So what can we understand from UEFA’s politicking regarding the legitimacy of football in countries and territories with varying levels of international recognition? Sadly, as with so much in the industrial football world, it all comes down to money—the same thing that brought hammer of the United States Department of Justice down on FIFA. UEFA does not want to run afoul of Moscow with FIFA having already awarded the 2018 World Cup to Russia. Therefore they are tacitly accepting the annexation of Crimea under the guise of “keeping football afloat on the peninsula”. And, because Russia holds so much influence in FIFA—and thereby UEFA—European Soccer’s governing body cannot accept Kosovo since that would offend Russia’s long-time ally, Serbia. Plus, the Kosovo Superleague isn’t exactly a money making machine. On the other side, Gibraltar has the clout of being a British Overseas Territory—in the first round of voting on Gibraltar’s UEFA accession England, Scotland, and Wales were the only countries to vote for their inclusion in European football. But those three are still influential countries. Spain squawked, but they would never have withdrawn from European competition or allowed Barcelona and Real Madrid to lose out on Champions League revenue over Gibraltar.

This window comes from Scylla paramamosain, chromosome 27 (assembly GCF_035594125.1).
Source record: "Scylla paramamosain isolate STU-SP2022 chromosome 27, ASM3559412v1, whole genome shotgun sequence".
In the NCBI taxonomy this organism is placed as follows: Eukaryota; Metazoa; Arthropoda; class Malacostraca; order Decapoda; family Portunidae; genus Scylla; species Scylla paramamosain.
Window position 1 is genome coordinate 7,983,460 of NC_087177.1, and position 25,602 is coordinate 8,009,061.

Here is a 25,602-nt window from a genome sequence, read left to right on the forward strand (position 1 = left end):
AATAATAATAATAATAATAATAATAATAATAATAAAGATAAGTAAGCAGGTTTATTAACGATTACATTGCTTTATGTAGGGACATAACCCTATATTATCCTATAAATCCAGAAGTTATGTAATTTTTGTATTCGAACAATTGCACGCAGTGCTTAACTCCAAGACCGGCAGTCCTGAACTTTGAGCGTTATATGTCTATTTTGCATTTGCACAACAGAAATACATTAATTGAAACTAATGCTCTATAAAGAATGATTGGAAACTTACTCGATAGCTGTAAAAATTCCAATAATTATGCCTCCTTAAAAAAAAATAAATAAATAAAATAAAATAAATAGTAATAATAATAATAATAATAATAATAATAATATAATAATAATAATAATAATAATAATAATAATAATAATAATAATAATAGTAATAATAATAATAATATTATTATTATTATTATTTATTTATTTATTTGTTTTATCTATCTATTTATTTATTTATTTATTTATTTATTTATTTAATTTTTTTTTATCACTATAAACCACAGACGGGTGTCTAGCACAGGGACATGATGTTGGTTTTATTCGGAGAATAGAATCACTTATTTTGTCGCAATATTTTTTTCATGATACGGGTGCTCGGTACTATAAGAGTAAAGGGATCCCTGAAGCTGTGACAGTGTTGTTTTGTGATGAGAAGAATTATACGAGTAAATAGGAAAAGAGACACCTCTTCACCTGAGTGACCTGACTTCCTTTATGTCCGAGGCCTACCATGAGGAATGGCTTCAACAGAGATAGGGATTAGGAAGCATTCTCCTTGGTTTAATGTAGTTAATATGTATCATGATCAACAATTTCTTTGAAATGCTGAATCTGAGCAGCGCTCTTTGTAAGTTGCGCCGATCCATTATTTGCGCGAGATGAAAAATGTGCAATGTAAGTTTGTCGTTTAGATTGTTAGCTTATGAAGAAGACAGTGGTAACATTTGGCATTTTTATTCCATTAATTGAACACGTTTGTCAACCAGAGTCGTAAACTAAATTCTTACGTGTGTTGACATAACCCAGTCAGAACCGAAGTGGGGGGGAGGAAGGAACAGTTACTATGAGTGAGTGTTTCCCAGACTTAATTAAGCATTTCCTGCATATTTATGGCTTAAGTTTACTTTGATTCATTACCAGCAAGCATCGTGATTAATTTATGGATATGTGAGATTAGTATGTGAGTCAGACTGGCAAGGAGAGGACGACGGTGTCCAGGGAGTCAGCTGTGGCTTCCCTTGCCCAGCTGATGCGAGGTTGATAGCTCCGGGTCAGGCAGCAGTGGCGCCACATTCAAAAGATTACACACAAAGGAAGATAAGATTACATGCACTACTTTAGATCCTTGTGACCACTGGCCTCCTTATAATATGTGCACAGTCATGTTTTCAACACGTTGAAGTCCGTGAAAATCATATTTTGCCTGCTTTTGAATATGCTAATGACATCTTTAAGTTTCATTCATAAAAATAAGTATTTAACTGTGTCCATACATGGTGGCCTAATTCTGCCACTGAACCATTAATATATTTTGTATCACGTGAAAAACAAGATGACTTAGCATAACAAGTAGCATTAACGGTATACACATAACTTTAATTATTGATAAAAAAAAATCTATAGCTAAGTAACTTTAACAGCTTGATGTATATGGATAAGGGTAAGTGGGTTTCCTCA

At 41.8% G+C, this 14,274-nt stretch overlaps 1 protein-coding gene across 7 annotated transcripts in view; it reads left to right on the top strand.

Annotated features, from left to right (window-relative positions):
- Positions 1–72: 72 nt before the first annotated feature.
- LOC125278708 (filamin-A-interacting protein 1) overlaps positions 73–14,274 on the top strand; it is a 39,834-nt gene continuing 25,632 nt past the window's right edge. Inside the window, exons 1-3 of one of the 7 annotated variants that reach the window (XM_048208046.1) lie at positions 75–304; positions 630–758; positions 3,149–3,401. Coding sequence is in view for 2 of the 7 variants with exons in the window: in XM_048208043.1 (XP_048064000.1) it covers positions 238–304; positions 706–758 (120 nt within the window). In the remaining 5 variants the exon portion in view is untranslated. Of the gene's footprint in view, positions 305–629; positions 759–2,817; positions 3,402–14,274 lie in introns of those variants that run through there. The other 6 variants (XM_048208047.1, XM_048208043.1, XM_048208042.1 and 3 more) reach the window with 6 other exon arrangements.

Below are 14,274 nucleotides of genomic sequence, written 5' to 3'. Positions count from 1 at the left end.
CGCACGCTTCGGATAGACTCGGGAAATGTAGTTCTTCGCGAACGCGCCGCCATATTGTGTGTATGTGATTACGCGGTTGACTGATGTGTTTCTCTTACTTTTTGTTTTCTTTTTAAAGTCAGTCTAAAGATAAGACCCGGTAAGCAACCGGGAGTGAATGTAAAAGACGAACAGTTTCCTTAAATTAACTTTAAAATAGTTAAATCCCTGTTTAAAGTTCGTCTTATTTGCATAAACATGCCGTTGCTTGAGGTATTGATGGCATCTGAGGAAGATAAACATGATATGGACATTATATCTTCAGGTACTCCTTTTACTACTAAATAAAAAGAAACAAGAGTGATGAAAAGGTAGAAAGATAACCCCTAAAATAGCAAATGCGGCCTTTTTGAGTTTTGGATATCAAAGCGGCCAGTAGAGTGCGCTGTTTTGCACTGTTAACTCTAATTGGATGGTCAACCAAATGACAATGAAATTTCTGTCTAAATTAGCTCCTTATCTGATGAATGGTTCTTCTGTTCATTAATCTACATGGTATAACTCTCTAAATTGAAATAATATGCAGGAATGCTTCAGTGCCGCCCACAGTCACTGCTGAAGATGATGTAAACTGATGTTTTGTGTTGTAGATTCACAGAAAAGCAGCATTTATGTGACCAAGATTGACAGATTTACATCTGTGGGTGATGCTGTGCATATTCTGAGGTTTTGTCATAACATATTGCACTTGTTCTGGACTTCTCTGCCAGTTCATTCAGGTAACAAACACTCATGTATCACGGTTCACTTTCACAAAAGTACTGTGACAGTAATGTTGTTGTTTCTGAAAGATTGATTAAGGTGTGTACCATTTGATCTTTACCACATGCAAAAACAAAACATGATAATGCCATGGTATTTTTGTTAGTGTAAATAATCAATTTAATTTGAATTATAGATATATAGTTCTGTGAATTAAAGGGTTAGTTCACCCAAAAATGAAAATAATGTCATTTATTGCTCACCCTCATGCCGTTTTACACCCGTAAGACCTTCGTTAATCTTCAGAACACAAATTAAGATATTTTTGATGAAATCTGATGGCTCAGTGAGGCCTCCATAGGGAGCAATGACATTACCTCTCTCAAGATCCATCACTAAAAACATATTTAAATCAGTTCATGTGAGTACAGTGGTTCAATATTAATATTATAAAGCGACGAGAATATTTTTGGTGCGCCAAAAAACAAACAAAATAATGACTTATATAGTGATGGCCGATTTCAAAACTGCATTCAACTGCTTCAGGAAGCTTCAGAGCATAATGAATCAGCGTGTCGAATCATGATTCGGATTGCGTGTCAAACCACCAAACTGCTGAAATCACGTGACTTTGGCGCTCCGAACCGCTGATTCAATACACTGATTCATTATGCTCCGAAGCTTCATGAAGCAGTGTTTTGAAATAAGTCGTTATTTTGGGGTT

And so Gibraltar and its club teams can appear in UEFA competitions while Kosovo’s can’t and the Crimean teams will stay somewhere in limbo, just like the territory they represent. It seems that when it comes to football these days it is money—and not principles—that talk. Just look at some of the Simferopol fans interviewed by the Guardian, who have high hopes for their team’s future under Putin. Vitaly Grenyov says “I think there will be good times ahead for the club. The whole world is going to look at what Putin does with Crimea,” while a Crimean Tatar identified as “Server” hopes that Tavriya become a “showcase” project for the Russian annexation: “I remember from reading in school about tsars and shahs that they always have to provide the people with two things: bread and circuses.” With the focus solely on money, UEFA’s actions are indeed be-fitting of a circus act.

platini_uefa_bosna_bosnia

UEFA President Michel Platini Running Off With a Stylish European Leather Satchel of Cash. Image Courtesy of UEFA Awareness at http://uefaawareness.tumblr.com/post/12813829566/bosnians-mock-platini-via-uefas-financial-fair

Sevastopol Fans